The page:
We all make mistakes. And saying sorry by sending apology emails is a part of doing good business.
Whether your site went down, you sent an email with incorrect¬†content, or your users experienced some kind of technical difficulty, it’s important¬†to know how to send an effective apology email.¬†Email marketers¬†know saying sorry is¬†key to¬†being a trustworthy, responsible, and humble brand. Today, we’ll examine¬†the art of saying sorry with these tips and best practices for designing and sending apology emails.
Tip #1: Be clear and specific about the correction.
If you need to make a correction to an email that’s been sent, be upfront about the change so readers aren’t confused when they receive a second message. Begin with the subject line. In a correction email from CNET, the subject line literally starts with the word “correction”:¬†“CORRECTION: iOS 10 update doesn’t play nice with all iPhones.”¬†Before readers even open the email, it’s clear the second one is updated and corrected. And, once the email is opened, the update (and apology) is stated at the top of the email in just three sentences:
Positioning the correction/apology message at the top of the email makes it nearly impossible for readers to miss. This reduces confusion and builds transparency and trust.
When the make-up brand Benefit sent an email with the wrong code, they followed up with an apology and a correction (subject line: “Oops. Tricks on us. We gave you the wrong code.”). A simple design trick made the correction easy to identify and understand:
Putting a large X on the erroneous code and adding the new one next to it clarifies what went wrong. If they had simply sent the new code‚ÄĒwithout the old one crossed out‚ÄĒit may¬†have taken readers longer to read through and understand the mistake. Communicating visually can make a message¬†faster and clearer to digest.
Tip #2: Be humble and have a sense of humor.
Showing a¬†sense of humor is a great way to make your brand voice relatable. This can be especially valuable when issuing a correction or apology, which is one reason you see a lot of “Oops” mentioned in apology email subject lines. This is a way of showing there’s a human voice behind the brand and a way of expressing that mistakes happen. We’re human. We’re humble.
In this correction email from Bumble and bumble, their subject line is playful‚ÄĒ”Oops, our B – take 15% off your order”‚ÄĒand so is the language in their message.
In just a few lines, Bumble and bumble is transparent about their “little hiccup” but they’re also reassuring. Similarly, the clothing brand Eloquii sent an apology email with the subject line (“Oops! Our bad.”) that’s playful and light-hearted. Their second subject line also adds to the fun: “Serves us right for letting Bennett the Dog program our emails…”
In apology emails, keep it light and short, and have a sense of humor about your mistake.
Tip #3: Focus on the solution.
All the inspiration emails we’ve collected here have something in common: in issuing apology emails, they¬†cut right to the chase in just a few sentences. Keeping your correction and apology message short means: 1) it’s more likely to get read, and 2) you can focus on what readers actually care about: the solution. Often, the solution‚ÄĒthe meaningful part of the apology‚ÄĒis a discount or promotion.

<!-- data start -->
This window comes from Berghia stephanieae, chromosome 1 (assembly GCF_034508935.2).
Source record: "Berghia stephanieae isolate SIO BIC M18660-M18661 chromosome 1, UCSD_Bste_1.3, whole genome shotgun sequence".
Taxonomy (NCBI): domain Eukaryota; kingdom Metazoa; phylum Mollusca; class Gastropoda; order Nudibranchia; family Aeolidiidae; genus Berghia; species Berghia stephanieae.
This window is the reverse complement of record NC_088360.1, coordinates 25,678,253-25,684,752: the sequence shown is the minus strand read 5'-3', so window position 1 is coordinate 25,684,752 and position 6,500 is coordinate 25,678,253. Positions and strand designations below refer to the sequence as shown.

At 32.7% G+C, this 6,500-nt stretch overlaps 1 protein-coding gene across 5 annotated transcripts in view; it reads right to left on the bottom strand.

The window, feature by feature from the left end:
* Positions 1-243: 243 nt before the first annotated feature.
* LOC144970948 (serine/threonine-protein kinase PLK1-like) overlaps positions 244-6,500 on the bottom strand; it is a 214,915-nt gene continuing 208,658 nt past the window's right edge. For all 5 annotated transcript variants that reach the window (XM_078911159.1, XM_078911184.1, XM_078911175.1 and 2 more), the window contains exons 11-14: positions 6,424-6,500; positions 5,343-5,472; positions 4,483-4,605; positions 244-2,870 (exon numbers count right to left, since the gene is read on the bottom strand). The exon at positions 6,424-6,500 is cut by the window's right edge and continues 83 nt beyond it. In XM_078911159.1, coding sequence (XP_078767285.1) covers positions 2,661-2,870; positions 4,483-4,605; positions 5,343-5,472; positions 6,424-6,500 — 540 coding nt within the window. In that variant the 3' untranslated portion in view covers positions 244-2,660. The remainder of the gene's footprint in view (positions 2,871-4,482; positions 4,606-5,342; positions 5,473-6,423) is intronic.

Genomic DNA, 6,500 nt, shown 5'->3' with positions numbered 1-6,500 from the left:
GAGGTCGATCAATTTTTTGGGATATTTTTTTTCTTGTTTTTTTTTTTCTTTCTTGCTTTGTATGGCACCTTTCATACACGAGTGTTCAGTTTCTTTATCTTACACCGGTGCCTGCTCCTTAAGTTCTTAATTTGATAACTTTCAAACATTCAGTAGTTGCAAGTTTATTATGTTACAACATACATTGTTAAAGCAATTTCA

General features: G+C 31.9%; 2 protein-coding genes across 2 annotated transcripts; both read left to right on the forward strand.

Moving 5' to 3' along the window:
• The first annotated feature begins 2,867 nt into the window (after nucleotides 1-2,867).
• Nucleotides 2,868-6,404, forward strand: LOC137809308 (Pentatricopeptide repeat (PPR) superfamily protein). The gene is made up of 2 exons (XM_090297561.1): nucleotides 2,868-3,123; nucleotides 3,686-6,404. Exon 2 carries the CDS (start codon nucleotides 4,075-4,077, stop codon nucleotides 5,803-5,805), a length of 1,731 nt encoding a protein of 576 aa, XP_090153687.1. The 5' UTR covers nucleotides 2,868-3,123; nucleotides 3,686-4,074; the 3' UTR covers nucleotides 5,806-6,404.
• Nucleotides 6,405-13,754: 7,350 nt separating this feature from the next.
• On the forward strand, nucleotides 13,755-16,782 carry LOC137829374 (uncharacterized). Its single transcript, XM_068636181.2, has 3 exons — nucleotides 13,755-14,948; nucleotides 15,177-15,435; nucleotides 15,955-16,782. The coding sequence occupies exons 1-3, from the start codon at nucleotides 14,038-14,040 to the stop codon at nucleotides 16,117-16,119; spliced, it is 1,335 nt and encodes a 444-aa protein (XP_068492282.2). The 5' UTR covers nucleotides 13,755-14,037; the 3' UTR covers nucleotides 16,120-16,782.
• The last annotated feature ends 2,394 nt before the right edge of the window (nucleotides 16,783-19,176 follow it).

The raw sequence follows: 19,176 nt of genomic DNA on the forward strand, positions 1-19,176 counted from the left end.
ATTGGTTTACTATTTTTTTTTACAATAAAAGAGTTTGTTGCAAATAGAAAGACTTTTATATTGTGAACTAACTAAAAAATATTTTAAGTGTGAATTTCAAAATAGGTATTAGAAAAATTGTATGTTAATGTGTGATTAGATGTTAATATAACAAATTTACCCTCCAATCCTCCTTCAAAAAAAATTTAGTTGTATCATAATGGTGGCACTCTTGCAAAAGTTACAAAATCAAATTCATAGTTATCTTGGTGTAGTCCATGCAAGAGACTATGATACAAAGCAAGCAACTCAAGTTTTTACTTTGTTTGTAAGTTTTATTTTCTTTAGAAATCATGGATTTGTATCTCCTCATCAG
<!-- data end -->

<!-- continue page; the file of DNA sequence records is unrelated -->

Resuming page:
Like CNET’s email above,¬†Ouidad¬†creates a quick apology call-out box at the top of its message before getting to the heart of the story: a 20% off sale. Remember, when you’re saying sorry, it’s not about you, it’s about your reader. Focus on the solution that will benefit them.
For one of Uniqlo‘s apology emails, the clothing brand also starts with a quick apology callout that also has a positive note: “PROBLEM SOLVED!” It’s clear, short, apologetic, and of course, solutions-oriented.
Method, the home goods brand, sees their mistake as an opportunity to gives readers 30% off through the hilarious sale code: OURBAD.
Wrap-up: Creating apology emails
Issuing an apology doesn’t have to be painful. When you’re designing your apology email, follow these simple steps:
- Start with the subject line. It should be clear in just a few words that your email is a correction and an apology. Try words like “Correction,” “oops,” and “sorry.”
- Position¬†your correction, update, and apology at the top of your email.¬†Try a call-out box like CNET, Ouidad, or Uniqlo so your readers see it immediately. You only need 1 or 2 sentences before transitioning to the main body of your email. Or, if it makes sense to show the correction visually, try a cross-out or a strikethrough.
- Be light-hearted. Using words like “Oops”¬†or “Our Bad” shows you’re sorry but also¬†positive, playful, and light-hearted. It’s a good way to communicate with a human voice.
- Focus on the solution. Offer a code. Include a CTA to your sale. Make it clear to readers what you’re giving them. At the end of the day, that’s the strongest way to communicate your apology, and it’s what the reader wants to see when they open apology emails.
If you’ve had to say sorry to your readers, show us how you did it! And if you need to say sorry, know that the BEE editor is free and available¬†to make designing a great apology email quick and painless. Check out the drag-and-drop tool if you haven’t already!